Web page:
Fri Dec 8 2006
On Dec 2, the New York Times announced the departure of Daily Show and Colbert Report executive producer Ben Karlin with an article that read like a story announcing that Paul McCartney just had quit the Beatles. On Monday, the Paper of Record followed up with a joint interview with Karlin and Jon Stewart—whose partnership had begun to "unravel so abruptly," as the first article put itthat amounted to both the paper and the Daily Show brain trust saying "move along, nothing to see here." Until 10:59pm Monday, It was easy to suspect the second piece was the result of a sleepless weekend of stage-managing by Comedy Central's PR staff...but when the clock struck 11, a week of barnburner shows began and the rumors of backstage chaos were instantly rendered moot.
Maybe Karlin was beginning the process of going out in style (his departure becomes official at the end of the year), or maybe his successor, head writer David Javerbaum, was stepping up to emphasize continuity. No matter what, the result was a string of blue-chip shows highlighting the full range of The Daily Show's strengths. There were sterling contributions from contributors John Hodgman and Lewis Black, the return of prodigal correspondent Ed Helms (who has been a terrific addition to The Office), ace contributions from newer reporters Rob Riggle and John Oliver, plus multiple examples of the author sitdowns that have helped Stewart quietly establish himself as one of the best interviewers on TV. The Report is more of a one-man show, of course, and it too was in rare form, with highlights that included the latest Tek Jansen adventure and Colbert's Thursday interview doubleheader with author Elizabeth De La Vega and Dr. Francis Collins of the Human Genome Project.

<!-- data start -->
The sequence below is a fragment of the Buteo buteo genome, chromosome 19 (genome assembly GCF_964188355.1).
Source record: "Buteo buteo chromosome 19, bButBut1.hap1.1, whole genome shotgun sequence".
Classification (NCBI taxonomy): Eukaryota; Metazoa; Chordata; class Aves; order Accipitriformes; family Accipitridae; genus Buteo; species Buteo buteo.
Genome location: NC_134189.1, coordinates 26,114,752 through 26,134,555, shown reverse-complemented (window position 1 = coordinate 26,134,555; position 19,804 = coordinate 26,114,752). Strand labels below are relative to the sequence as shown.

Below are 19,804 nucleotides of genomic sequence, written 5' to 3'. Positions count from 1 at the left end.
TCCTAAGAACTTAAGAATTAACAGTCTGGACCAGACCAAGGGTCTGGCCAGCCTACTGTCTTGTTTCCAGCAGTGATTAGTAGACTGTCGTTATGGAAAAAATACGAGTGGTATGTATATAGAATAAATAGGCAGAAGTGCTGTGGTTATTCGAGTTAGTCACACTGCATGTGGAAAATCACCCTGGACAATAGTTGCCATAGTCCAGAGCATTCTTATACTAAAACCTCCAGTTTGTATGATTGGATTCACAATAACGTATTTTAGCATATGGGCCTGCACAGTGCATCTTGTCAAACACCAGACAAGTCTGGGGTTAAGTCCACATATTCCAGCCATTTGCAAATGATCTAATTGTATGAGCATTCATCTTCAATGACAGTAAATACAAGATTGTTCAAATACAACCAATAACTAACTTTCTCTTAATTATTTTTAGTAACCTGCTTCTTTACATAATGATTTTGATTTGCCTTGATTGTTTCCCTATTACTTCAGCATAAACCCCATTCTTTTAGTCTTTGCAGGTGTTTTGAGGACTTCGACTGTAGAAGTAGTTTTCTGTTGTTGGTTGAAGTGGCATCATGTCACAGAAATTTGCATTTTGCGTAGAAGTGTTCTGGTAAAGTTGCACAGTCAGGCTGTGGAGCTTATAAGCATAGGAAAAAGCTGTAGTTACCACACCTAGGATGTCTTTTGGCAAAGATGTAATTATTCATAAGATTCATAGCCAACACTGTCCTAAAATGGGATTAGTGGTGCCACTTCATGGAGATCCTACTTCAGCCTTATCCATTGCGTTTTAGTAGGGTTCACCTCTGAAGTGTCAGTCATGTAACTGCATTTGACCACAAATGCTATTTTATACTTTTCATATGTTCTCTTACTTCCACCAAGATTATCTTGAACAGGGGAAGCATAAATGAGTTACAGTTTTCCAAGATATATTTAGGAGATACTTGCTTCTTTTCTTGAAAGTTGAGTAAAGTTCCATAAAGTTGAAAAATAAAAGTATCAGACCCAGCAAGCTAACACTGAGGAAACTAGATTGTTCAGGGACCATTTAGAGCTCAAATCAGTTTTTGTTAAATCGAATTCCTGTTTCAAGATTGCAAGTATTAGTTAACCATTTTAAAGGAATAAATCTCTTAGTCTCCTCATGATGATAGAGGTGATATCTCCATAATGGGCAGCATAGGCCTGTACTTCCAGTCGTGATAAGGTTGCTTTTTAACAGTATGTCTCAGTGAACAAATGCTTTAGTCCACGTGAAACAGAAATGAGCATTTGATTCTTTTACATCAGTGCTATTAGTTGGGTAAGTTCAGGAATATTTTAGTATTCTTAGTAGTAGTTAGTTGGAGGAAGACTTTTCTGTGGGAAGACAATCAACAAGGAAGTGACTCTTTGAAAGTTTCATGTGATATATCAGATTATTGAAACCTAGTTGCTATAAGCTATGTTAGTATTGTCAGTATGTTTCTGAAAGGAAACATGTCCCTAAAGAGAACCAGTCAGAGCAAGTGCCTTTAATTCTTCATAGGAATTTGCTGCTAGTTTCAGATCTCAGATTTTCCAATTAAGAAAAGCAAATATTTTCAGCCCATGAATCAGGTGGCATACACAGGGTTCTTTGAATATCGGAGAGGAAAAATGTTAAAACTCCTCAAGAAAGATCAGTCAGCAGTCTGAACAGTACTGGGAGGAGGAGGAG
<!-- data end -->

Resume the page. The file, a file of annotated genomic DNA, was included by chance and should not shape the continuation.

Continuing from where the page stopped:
Of course, between the release of the report by the Iraq Study Group and the annual litany of right-wing complaints about an alleged "war on Christmas," both shows had a larger-than-usual trove of primo material to draw on. But if you hadn't read the Times, it would have been impossible to tell that a change of the guard was in progress. The Gray Lady's saturation coverage was a pretty clear attempt to get ahead of the competition, but once it became clear that Karlin really does just want a less stressful life and that he's still buds with Stewart, it all began to seem like overkill. In part, that could be because the site that broke the story, theapiary.org (a haven for comedy insiders), admirably declined to use the story to increase its profile as TMZ did with the Mel Gibson brouhaha this summer. A week later, their original story still had a mere three reader comments, maybe a fifth of what there would be if the scoop came from Gawker.